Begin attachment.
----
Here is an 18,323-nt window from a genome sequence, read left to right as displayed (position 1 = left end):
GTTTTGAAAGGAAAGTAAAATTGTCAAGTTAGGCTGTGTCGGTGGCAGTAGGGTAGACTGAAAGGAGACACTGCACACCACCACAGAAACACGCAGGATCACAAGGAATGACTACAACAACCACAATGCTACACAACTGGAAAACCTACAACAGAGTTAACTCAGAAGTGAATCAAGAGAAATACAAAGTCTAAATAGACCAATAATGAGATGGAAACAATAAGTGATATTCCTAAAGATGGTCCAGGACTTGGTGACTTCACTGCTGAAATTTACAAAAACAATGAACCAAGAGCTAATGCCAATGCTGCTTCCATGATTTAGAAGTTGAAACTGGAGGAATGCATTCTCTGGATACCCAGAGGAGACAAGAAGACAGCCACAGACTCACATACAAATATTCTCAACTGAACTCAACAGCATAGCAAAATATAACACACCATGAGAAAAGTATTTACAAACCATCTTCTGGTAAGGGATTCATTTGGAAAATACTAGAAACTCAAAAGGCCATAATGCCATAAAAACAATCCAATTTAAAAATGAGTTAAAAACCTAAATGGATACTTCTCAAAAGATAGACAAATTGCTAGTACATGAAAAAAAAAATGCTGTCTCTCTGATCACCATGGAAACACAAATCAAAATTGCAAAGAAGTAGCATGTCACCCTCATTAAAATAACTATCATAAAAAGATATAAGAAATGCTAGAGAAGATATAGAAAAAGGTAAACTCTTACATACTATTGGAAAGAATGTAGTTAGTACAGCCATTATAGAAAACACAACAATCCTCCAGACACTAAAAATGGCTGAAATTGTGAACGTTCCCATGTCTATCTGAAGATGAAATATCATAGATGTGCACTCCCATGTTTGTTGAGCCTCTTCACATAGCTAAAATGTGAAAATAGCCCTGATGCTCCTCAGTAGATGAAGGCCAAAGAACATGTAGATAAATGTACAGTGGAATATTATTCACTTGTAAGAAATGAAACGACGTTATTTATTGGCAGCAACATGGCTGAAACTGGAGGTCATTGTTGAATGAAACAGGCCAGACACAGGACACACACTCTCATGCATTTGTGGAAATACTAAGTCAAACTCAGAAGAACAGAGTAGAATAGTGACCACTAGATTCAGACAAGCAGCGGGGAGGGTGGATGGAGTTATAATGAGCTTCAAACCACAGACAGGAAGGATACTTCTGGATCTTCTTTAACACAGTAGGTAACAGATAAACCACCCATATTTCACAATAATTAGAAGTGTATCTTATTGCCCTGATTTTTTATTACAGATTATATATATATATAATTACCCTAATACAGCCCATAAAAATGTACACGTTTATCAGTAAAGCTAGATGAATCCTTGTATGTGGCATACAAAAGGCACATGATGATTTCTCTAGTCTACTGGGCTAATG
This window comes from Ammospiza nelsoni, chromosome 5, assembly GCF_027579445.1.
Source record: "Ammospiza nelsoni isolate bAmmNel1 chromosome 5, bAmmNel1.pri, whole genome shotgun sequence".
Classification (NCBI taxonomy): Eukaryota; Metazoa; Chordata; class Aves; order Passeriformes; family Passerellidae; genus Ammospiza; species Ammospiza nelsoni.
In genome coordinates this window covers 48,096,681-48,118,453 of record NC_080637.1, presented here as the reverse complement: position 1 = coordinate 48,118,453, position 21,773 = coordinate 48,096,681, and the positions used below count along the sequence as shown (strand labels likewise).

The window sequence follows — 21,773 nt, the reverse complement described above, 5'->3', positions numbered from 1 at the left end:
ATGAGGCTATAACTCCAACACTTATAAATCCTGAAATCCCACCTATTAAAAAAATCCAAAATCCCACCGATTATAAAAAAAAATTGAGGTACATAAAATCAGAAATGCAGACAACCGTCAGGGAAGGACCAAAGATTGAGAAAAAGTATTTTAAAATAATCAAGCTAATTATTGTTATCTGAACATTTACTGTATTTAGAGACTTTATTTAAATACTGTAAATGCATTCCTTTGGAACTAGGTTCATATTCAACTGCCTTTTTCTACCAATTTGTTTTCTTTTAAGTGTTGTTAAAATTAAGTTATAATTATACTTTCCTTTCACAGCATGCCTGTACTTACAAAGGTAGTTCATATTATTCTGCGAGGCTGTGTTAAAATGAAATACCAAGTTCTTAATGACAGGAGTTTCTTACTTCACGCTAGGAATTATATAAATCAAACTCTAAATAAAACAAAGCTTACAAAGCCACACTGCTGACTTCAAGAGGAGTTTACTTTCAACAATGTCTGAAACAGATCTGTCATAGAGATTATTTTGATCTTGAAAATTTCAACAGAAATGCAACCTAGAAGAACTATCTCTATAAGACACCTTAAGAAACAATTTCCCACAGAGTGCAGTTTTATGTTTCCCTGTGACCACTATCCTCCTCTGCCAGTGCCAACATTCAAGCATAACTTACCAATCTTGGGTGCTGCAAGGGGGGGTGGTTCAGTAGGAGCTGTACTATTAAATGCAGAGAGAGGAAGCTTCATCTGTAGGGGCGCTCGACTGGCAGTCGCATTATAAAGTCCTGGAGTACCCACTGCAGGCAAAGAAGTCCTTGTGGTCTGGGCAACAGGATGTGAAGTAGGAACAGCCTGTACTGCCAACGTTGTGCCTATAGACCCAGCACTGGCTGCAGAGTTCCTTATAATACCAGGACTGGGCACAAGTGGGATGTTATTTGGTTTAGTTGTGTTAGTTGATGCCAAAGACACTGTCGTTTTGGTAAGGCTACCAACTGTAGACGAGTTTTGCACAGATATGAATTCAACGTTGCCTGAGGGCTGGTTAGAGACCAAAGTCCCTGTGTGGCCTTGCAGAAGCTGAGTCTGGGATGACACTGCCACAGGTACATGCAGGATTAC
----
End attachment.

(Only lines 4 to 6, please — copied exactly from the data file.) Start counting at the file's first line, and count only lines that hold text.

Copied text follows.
Source record: "Ammospiza nelsoni isolate bAmmNel1 chromosome 5, bAmmNel1.pri, whole genome shotgun sequence".
Classification (NCBI taxonomy): Eukaryota; Metazoa; Chordata; class Aves; order Passeriformes; family Passerellidae; genus Ammospiza; species Ammospiza nelsoni.
In genome coordinates this window covers 48,096,681-48,118,453 of record NC_080637.1, presented here as the reverse complement: position 1 = coordinate 48,118,453, position 21,773 = coordinate 48,096,681, and the positions used below count along the sequence as shown (strand labels likewise).